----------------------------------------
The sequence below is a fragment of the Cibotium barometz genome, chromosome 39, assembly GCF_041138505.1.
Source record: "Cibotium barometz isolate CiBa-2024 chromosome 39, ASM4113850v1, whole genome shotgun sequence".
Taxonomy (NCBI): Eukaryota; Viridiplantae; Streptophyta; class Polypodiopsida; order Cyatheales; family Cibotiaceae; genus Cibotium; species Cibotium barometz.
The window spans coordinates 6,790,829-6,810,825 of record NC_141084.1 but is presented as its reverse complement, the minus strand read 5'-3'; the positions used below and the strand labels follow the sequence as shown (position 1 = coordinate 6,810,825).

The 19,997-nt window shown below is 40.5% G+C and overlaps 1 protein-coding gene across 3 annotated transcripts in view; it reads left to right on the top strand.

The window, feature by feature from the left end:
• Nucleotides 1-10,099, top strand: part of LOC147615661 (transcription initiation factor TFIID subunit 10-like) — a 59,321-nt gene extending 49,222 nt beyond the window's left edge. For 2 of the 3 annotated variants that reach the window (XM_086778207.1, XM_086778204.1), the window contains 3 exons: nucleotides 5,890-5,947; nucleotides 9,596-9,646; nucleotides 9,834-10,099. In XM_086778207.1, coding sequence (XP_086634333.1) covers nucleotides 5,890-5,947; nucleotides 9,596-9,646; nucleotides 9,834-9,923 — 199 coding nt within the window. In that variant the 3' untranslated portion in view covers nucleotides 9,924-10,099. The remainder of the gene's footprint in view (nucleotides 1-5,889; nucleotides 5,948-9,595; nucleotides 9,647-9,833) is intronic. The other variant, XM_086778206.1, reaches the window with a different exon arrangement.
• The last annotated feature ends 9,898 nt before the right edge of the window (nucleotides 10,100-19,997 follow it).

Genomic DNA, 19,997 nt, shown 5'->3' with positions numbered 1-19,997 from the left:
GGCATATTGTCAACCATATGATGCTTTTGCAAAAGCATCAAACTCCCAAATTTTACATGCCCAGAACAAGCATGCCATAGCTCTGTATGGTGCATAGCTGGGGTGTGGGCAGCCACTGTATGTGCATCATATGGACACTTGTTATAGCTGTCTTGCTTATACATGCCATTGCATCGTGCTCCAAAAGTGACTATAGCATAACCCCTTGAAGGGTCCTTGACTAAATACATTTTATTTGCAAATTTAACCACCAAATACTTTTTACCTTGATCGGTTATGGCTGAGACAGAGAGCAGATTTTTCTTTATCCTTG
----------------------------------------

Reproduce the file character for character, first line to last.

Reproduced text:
The sequence below is a fragment of the Cibotium barometz genome, chromosome 39, assembly GCF_041138505.1.
Source record: "Cibotium barometz isolate CiBa-2024 chromosome 39, ASM4113850v1, whole genome shotgun sequence".
Taxonomy (NCBI): Eukaryota; Viridiplantae; Streptophyta; class Polypodiopsida; order Cyatheales; family Cibotiaceae; genus Cibotium; species Cibotium barometz.
The window spans coordinates 6,790,829-6,810,825 of record NC_141084.1 but is presented as its reverse complement, the minus strand read 5'-3'; the positions used below and the strand labels follow the sequence as shown (position 1 = coordinate 6,810,825).

The 19,997-nt window shown below is 40.5% G+C and overlaps 1 protein-coding gene across 3 annotated transcripts in view; it reads left to right on the top strand.

The window, feature by feature from the left end:
• Nucleotides 1-10,099, top strand: part of LOC147615661 (transcription initiation factor TFIID subunit 10-like) — a 59,321-nt gene extending 49,222 nt beyond the window's left edge. For 2 of the 3 annotated variants that reach the window (XM_086778207.1, XM_086778204.1), the window contains 3 exons: nucleotides 5,890-5,947; nucleotides 9,596-9,646; nucleotides 9,834-10,099. In XM_086778207.1, coding sequence (XP_086634333.1) covers nucleotides 5,890-5,947; nucleotides 9,596-9,646; nucleotides 9,834-9,923 — 199 coding nt within the window. In that variant the 3' untranslated portion in view covers nucleotides 9,924-10,099. The remainder of the gene's footprint in view (nucleotides 1-5,889; nucleotides 5,948-9,595; nucleotides 9,647-9,833) is intronic. The other variant, XM_086778206.1, reaches the window with a different exon arrangement.
• The last annotated feature ends 9,898 nt before the right edge of the window (nucleotides 10,100-19,997 follow it).

Genomic DNA, 19,997 nt, shown 5'->3' with positions numbered 1-19,997 from the left:
GGCATATTGTCAACCATATGATGCTTTTGCAAAAGCATCAAACTCCCAAATTTTACATGCCCAGAACAAGCATGCCATAGCTCTGTATGGTGCATAGCTGGGGTGTGGGCAGCCACTGTATGTGCATCATATGGACACTTGTTATAGCTGTCTTGCTTATACATGCCATTGCATCGTGCTCCAAAAGTGACTATAGCATAACCCCTTGAAGGGTCCTTGACTAAATACATTTTATTTGCAAATTTAACCACCAAATACTTTTTACCTTGATCGGTTATGGCTGAGACAGAGAGCAGATTTTTCTTTATCCTTG